Welcome to the 1,400th Daily Golden Nugget. In honor of reaching another "00" status, I'm returning back to the root topic of where these Nuggets began, which is an update on what's happening with Google Maps. It's become our own personal drinking game, so let's explore it again with a beverage of your choice.
During the last 5 months, Google has changed a tremendous amount with regard to how Search, Maps, and Google+ work together. It started with a large change in directions of how Google+ worked. The original goal of Google+ was to unify all Google services under one platform, but it turned out that many users didn't like being forced to join a new social network just to manage their information.
Since Google controls most of how we search on the website today, it's important for a business to have an easy way to manage their information and how it appears in the different results. When I started this journey of Daily Nuggets, we had to log into different Google properties to manage our information. Maps, Places, Photos, and AdWords were all different websites with different and unrelated user interfaces. Sometimes you even had to enter your information a second time because the background databases were not shared.
By my count since August 2010, Google has attempted 4 different ways to provide better management of your business information. Google+ was their 3rd, apparently failed, attempt. Their 4th attempt is still in beta as I write this, which limits my ability to show you concrete updates to how Google Maps works, however, there is one recent development within the new user interface of some importance that I can show you.
Your Google Business Description
For several years, Google has allowed you to provide your own description for your business which would appear in search results, on Google Maps, and then Google+. Here's a screen shot of what this description looked like on Google+:
Sometime over the summer of 2015, Google launched a new version of Maps and removed these long descriptions from search results. In most cases, Google has removed all descriptions, but in a few cases there are simplified descriptions that are being added by Google employees. You can see a prime example of this in the website review I wrote earlier this week. Take a look at this screen shot:
In the left column of the above screen shot it says "Veteran store selling high-end jewelry" and on the right it says "Long-time shop offering diamond & precious metal jewelry, plus custom design & repair services."
Neither of these short descriptions match the longer one that Joe Kassab Jewelers entered into their own Google My Business account. Specifically, I'm referring to the description "Locally owned family jewelry store since 1964. Specializing in one of a kind jewelry, engagement rings, low price diamond" you see above in the old Google+ format.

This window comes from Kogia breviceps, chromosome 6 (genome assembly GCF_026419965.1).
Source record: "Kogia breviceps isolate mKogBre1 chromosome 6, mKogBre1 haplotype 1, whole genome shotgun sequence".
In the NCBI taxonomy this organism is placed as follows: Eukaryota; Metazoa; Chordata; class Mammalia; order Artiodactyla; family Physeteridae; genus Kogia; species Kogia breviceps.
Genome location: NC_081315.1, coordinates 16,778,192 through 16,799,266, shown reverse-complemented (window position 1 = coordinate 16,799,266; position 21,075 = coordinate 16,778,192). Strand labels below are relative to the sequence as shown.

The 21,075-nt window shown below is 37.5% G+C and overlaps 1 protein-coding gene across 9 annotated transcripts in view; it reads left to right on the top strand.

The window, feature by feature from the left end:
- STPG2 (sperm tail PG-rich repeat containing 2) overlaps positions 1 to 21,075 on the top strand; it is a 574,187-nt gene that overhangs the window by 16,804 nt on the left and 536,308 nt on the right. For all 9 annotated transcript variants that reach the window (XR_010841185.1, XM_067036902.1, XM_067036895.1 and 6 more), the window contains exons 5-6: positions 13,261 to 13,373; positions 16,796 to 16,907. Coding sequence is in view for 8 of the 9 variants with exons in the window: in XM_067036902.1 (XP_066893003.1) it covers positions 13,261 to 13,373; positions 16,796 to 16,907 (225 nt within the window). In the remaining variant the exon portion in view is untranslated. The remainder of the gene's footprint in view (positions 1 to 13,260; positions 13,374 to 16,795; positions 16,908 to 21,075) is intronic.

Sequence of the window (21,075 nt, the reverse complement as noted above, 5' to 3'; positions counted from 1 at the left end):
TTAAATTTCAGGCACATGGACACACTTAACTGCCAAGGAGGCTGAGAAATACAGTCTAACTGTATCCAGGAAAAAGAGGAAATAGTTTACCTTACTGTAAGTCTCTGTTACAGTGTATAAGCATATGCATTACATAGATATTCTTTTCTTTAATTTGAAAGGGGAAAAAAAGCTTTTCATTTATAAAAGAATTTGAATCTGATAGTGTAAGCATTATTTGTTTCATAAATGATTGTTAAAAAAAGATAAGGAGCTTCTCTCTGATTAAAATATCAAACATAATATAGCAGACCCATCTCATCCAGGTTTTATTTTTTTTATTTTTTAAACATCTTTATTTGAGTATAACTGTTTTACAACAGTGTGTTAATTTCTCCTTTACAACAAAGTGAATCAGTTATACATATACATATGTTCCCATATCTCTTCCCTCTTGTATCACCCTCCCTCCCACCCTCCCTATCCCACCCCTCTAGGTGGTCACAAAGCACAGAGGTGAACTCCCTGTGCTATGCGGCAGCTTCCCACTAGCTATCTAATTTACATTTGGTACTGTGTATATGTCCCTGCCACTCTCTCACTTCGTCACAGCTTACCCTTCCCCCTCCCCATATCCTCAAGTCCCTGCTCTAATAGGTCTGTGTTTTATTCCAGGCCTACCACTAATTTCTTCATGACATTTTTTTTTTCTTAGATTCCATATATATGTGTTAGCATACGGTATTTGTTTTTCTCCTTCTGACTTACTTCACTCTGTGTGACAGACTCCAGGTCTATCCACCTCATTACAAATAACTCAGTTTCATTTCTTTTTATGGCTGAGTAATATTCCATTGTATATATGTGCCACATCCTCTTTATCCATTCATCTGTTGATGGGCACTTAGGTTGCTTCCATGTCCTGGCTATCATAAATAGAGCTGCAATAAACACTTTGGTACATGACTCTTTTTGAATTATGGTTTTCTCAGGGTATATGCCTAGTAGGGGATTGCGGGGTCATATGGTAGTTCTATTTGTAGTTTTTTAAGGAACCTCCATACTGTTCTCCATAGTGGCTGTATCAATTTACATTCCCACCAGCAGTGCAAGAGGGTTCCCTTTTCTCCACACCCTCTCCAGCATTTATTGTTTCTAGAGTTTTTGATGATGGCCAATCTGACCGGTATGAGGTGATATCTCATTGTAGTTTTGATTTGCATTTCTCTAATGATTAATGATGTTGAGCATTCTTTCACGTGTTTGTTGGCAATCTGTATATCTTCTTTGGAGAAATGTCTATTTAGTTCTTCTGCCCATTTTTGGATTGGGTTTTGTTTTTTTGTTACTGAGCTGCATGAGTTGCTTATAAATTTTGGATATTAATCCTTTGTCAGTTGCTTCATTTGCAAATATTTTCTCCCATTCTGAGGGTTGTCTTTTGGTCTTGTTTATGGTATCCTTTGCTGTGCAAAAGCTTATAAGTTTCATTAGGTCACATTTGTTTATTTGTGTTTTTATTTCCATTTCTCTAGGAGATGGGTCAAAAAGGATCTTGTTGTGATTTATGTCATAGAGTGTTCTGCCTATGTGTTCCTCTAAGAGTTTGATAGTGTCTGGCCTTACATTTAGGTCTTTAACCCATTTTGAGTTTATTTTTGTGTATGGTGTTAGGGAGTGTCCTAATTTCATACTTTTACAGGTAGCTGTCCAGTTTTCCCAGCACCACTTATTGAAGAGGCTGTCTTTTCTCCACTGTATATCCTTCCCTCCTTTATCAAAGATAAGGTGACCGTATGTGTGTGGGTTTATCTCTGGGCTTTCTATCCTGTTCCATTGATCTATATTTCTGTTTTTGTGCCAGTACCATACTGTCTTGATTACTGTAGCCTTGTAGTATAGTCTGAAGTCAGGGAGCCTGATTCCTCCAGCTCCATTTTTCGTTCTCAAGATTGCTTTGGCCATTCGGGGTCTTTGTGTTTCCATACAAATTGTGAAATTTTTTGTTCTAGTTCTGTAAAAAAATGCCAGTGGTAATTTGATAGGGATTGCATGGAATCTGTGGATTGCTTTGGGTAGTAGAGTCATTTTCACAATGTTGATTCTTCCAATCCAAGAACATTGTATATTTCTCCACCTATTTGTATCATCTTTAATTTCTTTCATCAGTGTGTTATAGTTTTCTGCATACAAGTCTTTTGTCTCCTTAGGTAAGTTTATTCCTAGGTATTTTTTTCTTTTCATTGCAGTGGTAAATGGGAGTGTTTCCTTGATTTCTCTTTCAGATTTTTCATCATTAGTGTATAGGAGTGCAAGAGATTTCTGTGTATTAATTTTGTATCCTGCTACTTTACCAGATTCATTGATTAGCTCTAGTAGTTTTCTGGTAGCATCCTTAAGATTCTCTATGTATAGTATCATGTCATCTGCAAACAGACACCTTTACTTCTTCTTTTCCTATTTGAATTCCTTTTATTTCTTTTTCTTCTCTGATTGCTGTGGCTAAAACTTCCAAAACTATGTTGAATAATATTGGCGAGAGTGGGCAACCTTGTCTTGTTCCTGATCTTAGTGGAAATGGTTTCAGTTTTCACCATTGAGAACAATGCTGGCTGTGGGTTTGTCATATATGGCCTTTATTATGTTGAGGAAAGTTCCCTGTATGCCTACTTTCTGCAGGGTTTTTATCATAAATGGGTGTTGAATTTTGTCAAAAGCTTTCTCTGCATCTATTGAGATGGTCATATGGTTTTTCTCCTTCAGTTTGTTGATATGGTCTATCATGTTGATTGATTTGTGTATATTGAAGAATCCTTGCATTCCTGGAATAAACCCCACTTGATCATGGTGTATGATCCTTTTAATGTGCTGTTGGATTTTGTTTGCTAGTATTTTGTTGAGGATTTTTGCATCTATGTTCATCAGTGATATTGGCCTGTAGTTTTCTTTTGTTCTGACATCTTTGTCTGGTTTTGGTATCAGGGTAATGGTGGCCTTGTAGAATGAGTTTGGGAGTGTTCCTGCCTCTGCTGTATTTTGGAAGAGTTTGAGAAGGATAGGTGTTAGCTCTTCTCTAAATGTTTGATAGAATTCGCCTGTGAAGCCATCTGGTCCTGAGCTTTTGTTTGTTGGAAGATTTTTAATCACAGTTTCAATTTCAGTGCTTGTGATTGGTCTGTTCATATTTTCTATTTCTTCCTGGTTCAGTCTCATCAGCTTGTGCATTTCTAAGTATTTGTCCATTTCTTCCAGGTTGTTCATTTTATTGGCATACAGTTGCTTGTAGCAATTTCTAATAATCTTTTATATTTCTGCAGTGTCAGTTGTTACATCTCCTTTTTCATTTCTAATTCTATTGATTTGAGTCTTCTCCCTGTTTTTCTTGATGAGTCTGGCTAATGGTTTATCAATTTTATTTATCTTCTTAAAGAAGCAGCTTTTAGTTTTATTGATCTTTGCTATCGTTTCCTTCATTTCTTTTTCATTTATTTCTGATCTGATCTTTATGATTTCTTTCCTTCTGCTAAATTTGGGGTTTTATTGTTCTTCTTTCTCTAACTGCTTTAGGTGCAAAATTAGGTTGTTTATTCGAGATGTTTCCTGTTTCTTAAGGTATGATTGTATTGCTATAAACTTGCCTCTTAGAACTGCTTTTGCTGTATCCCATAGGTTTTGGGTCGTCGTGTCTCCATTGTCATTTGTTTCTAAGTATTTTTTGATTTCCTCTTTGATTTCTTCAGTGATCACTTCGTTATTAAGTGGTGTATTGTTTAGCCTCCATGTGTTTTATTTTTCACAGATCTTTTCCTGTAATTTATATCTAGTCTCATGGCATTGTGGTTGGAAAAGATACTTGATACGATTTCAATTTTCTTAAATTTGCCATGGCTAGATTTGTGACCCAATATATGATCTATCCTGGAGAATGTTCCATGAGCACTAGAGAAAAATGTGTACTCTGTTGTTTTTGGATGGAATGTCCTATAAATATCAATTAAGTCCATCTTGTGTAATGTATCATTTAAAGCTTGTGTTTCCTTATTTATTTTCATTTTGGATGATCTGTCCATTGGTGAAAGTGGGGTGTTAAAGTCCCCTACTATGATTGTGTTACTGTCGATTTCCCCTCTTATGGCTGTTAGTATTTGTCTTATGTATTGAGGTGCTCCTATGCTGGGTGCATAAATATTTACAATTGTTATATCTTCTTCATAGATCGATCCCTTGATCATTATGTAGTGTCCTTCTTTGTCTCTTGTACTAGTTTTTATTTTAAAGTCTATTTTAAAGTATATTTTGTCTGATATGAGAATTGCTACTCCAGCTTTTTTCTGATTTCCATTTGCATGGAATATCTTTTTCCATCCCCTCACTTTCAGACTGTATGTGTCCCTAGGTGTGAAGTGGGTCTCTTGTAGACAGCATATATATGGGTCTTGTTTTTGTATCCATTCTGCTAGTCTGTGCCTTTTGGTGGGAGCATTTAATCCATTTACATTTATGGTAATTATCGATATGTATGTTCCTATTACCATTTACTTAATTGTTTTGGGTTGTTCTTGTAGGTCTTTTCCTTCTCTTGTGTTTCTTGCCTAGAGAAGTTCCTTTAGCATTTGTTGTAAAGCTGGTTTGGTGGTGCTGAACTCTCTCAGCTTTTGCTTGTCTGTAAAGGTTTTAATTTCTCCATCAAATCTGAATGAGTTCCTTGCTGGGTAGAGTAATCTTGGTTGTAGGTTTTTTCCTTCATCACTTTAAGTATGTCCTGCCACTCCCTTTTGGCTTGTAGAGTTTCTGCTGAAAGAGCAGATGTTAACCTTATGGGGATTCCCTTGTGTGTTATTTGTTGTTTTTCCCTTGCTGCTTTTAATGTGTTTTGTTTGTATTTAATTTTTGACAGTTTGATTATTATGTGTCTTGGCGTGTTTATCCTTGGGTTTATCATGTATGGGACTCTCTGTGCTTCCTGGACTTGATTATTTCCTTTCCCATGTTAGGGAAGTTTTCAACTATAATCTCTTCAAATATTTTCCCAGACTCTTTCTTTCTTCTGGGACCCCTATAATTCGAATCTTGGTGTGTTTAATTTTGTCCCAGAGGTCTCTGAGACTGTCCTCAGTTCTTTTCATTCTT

Speaking of Google+ formats, on November 17, 2015 Google launched a new Google+ interface that's supposed to be simpler. That's still in beta as I still write this, and all the features of the "Classic G+" format aren't available yet. Some features were removed from the new desktop and iOS version of Google+ and are only available on Android phones.
This is what the new Joe Kassab Jewelers Google+ page looks like:
This current beta format of the new Google+ is grossly understated from the classic version. Even clicking the more info button only reveals the basic information shown here:
My initial testing with these descriptions isn't very promising right now. The search results and maps screen shots I've shown above have been in place for about 5 months. The descriptions for the accounts I manage are not appearing in search or maps, and now they are not appearing in the new Google+.
Even though Google still provides a way to edit your own description, it seems to be a lame duck feature.
As Google continually quests to provide users with the best experience, they also do their best to fight spam. Once upon a time, your business description was an important factor in how your website would appear in search results, but not anymore. It seems like Google's solution to fight business description spam was to hire a team of copy writers who are reading your web pages and your customer reviews in order to write a simple, non-spammy description of your store.
I'll be sure to write a follow up to this in the future if and when more information is available. For now, just know that your local SEO company might tell you that these descriptions are important, but really, they're not any more. As least not today.